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Hassan Al-Qishawi's Articles
The ongoing political and economic crisis in Lebanon this week turned into unprecedented violence

The Lebanese crisis has reached breaking point. But so long as Hizbullah is in power, international assistance is nowhere in sight

As the poster child of pro-Iran militias, Lebanon’s Hizbullah faces pressure to respond to Qassem Suleimani’s assassination. But to do so could usher in a regional war

Rooting out sectarianism in Lebanon is a public demand. But for the regime, a facelift in order to receive foreign financial aid is about as far as it wants to go

The Lebanese banking system is losing its hold and the economy is regressing. Foreign financial assistance is necessary, but at what cost, asks Hassan Al-Qishawi

With popular rejection of prime ministerial nominee Mohamed Safadi, Saad Al-Hariri appears poised to return to power, but with conditions, writes Hassan Al-Qishawi

Amid stalemate in the political field, Lebanon’s economy is careering towards high inflation and endemic shortages, writes Hassan Al-Qishawi

Protests in Lebanon continue while the economy remains in dire straits, writes Hassan Al-Qishawi

What are the prospects of Lebanon’s protests, asks Hassan Al-Qishawi

Nationwide demonstrations continue in Lebanon, and there is no end in sight, reports Hassan Al-Qishawi

Vociferous protests in Lebanon may target the denominational system, but it’s really corruption that needs to be rectified, writes Hassan Al-Qishawi

Despite strong and historic ties with the US, Jordan is in a bind, worried it will be a victim if the “Deal of the Century” goes through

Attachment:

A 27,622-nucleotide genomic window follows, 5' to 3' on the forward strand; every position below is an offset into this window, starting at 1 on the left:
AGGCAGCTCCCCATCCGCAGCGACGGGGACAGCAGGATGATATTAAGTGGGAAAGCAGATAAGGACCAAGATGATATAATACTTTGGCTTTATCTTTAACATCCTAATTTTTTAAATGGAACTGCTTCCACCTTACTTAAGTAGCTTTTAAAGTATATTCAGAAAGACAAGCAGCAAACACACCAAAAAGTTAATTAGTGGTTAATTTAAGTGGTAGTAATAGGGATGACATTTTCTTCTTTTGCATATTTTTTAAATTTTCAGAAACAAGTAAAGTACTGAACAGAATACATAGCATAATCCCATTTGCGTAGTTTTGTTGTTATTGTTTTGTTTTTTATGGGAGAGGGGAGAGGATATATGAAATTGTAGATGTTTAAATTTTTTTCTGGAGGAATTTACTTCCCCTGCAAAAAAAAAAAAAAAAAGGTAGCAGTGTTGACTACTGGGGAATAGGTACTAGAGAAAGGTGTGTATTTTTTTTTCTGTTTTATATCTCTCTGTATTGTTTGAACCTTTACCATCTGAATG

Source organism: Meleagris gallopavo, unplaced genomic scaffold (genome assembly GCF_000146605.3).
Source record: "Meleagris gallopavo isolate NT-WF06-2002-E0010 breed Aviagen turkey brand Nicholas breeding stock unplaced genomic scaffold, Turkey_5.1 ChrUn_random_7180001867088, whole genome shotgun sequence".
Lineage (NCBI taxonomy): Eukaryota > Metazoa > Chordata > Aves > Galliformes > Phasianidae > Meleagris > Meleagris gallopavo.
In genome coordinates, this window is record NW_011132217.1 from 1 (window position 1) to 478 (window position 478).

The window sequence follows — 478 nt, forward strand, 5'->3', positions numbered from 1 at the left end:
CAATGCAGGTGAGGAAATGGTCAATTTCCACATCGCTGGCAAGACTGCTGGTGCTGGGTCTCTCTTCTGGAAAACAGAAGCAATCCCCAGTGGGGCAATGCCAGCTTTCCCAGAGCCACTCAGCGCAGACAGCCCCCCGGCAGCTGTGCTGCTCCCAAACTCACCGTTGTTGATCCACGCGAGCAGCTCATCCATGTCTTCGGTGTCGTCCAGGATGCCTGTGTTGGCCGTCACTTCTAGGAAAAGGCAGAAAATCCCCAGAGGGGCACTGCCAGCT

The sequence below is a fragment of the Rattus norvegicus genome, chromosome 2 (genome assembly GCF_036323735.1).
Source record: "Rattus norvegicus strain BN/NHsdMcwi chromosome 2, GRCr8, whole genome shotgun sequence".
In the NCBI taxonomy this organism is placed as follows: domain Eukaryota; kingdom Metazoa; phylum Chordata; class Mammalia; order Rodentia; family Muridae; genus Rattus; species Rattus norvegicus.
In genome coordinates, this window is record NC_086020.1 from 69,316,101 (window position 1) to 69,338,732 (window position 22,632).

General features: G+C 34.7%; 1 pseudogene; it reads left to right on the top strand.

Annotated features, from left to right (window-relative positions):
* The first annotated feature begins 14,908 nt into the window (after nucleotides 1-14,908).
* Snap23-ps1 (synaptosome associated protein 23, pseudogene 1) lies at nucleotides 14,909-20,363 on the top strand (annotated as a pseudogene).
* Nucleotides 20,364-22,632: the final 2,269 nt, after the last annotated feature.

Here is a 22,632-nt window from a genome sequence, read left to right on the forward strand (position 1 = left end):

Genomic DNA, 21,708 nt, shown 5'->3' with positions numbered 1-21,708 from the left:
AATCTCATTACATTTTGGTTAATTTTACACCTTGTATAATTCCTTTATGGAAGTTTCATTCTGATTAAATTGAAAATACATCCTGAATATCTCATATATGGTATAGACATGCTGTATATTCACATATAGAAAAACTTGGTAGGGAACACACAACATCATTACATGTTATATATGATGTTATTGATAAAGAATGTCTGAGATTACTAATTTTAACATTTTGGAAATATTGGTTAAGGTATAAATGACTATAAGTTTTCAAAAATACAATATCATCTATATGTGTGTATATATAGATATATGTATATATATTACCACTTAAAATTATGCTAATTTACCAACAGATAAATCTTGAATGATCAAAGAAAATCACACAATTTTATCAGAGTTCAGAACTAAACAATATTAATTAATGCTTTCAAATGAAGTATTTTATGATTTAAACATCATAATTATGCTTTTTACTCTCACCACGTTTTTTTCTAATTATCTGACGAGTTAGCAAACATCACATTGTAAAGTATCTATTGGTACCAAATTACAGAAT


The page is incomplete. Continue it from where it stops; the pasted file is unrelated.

After nine months of negotiations a new government has finally emerged in Lebanon, writes Hassan Al-Qishawi

The Arab League Economic and Social Development Summit is scheduled to be held in Lebanon soon, but divisions have emerged on whether to invite Syria and Libya, reports Hassan Al-Qishawi in Beirut

Despite the generally consensual political climate in Lebanon, there has thus far been no success in forming a new government

Lebanon does not have the luxury to procrastinate over the formation of a new government, writes Hassan Al-Qishawi in Beirut

US and Saudi sanctions against the Iran-backed Hizbullah group and its allies may lead to wider changes on Lebanon’s political map

As Lebanon gears up for its first parliamentary elections in a decade, confusing alliances are being formed

Tensions have flared in Lebanon between the Shia Amal Movement and the Christian Free Patriotic Movement, prompting uncomfortable memories of the country’s Civil War

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